” I knew we would either rally around the last CMB football team ever or it would get divided fairly quick. “Rob Luther
I remember so clearly being a 10 year old boy standing in the endzone watching the Maxwell Rockets play BCL for a chance to play in the state championship at the UNI Dome. For me and my friends, the UNI Dome was a place that would have rivaled any stadium in the country. In 1976 it seemed almost like a place you read about in comic books or fairy tales. As clear as watching that game was talking to a man standing near me. He introduced himself as Earle Bruce. I knew he was the head coach of the Iowa State Cyclones. He asked me questions about Dave Jacobson, our QB. ISU ended up offering Dave a full ride and he chose to play for the Cyclones. This was when I knew I wanted to be a high school football player and even possibly a coach. Those players on that field were as amazing to me as any NFL player. These guys were who I couldn’t wait to be.
The head coach of those Maxwell Rocket teams was Rick Sullivan. The place where I watched that playoff game and eventually played and coached myself is now named Sullivan Field. Coach Sullivan was the type of coach you wanted to play for. He was tough, but he knew exactly how to motivate you. And for a QB, his offense was well ahead of its time. We were in the gun and throwing it a ton. Coach Sullivan was not only our head football coach, but also the school’s superintendent.
Heading into my senior year in 1983 we moved from the Maxwell Rockets to the Collins-Maxwell Panthers due to a consolidation. My class would be the first to graduate from Collins-Maxwell. As a student-athlete, I can remember just being excited to have some more guys out for the team. Collins previously did not have football. They did play fall baseball before consolidating.
In 1988 Collins-Maxwell began sharing football with old TA-MA-JA conference rival Baxter Bulldogs. Coach Sullivan along with the Baxter superintendent, Neil Seales were instrumental in getting the athletic sharing off the ground. These 2 men had the foresight to understand sharing athletics in rural Iowa was a way to keep their schools thriving. Over the next 5 years CM and B became known as the CMB Raiders and fielded many strong teams in all areas. They were a 2A program and played in the tough Heart of Iowa Conference.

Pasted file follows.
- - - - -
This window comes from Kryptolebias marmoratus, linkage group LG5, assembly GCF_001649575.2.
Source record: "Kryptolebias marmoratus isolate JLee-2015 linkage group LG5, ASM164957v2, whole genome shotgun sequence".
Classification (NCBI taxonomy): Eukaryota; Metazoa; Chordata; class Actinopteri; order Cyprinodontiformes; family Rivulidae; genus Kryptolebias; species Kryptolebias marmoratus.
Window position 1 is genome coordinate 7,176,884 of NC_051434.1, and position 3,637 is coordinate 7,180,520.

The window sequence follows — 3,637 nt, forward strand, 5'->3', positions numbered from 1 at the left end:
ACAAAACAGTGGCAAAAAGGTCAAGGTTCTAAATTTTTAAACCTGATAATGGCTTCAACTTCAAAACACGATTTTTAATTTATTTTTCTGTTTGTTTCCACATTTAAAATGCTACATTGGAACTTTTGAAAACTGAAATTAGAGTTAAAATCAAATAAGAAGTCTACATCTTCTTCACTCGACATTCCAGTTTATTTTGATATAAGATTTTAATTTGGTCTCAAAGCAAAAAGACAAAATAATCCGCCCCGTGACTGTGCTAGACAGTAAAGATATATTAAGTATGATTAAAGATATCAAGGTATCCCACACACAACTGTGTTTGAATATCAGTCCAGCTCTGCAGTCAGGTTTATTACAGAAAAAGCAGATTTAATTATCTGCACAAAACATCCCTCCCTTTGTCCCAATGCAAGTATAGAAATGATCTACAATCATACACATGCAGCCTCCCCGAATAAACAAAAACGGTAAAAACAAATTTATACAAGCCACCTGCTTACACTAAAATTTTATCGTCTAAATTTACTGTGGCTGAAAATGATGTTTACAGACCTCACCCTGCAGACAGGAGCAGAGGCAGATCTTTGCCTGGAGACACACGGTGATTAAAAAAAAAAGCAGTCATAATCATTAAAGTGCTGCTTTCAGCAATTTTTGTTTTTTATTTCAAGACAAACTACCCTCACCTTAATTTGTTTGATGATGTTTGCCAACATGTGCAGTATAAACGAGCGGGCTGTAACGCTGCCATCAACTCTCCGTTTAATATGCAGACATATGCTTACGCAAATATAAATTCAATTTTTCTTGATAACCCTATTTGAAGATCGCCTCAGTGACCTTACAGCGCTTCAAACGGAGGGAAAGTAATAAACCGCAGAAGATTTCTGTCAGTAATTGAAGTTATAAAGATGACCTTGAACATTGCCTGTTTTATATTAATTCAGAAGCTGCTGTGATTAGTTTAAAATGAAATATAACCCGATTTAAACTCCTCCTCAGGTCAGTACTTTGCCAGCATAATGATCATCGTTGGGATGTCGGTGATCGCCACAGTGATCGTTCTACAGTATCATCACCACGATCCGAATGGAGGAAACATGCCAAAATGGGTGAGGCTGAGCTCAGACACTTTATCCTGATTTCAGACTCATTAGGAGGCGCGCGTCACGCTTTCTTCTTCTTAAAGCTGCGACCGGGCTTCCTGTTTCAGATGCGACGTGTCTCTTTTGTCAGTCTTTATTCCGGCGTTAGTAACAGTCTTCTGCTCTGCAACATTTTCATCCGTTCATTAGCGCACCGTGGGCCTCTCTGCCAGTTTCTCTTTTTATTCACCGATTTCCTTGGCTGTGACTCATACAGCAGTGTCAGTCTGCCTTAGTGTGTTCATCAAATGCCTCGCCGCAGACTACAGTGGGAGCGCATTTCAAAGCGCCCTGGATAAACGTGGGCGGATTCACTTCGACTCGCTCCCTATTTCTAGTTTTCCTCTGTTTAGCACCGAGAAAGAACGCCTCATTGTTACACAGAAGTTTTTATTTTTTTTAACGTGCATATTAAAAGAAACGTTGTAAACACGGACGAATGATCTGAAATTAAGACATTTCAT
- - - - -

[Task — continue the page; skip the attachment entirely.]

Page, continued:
I took my first assistant football position in 1991. Over the next 6 years I coached at Van Meter, DM East and in 1995 became the head football coach at Woodward-Granger. In our 2nd year there we got to 5-4. W-G had not had a winning season in many years. In the spring of 1997 the CMB football job opened up. I spoke with Coach Sullivan, who was still the superintendent, and he offered me the opportunity to be the next CMB head coach. I did not hesitate. Along with being the head football coach, I would also handle the assistant principal duties at the 6-12 building. It had always been a dream of mine to coach at my alma-mater. I wanted our kids to experience those feelings the players and youth did in the 1970’s.
In our first year in 1997 we shared the district title. I felt we had a fantastic team. I look back and wish I had been a better coach. If that group had had a seasoned coach, it could have made a deep run. In the off season, Neil Seales, the Baxter superintendent and head track coach, called and asked if I would be interested in being the 6-12 principal at Baxter. Switching schools would still allow me to be the head football coach at CMB. I believe I was the only person to be a head coach of any sport for CMB while working in each of the 2 buildings.
Over the next few years we worked hard to establish a culture that gave our players high expectations as well as something to be proud of. Each day half our team would get on a school bus to travel 20 minutes to practice. We had 2 different summer weight programs, we had two homecoming games,2 fight songs, we had 2 homecoming parades and for a while even 2 different senior nights. We played together, but it did not always feel our schools shared much. Some of this was because of the strength in leadership at those schools. Rick Sullivan retired around 2005. Anytime one of the orchestrators of a coop sharing agreement leaves, things may change. Before his retirement everyone felt things were close to 50/50. After Rick retired you began to hear the rumblings that Coach Seales was calling all the shots. This was not true, but perception can become reality quickly.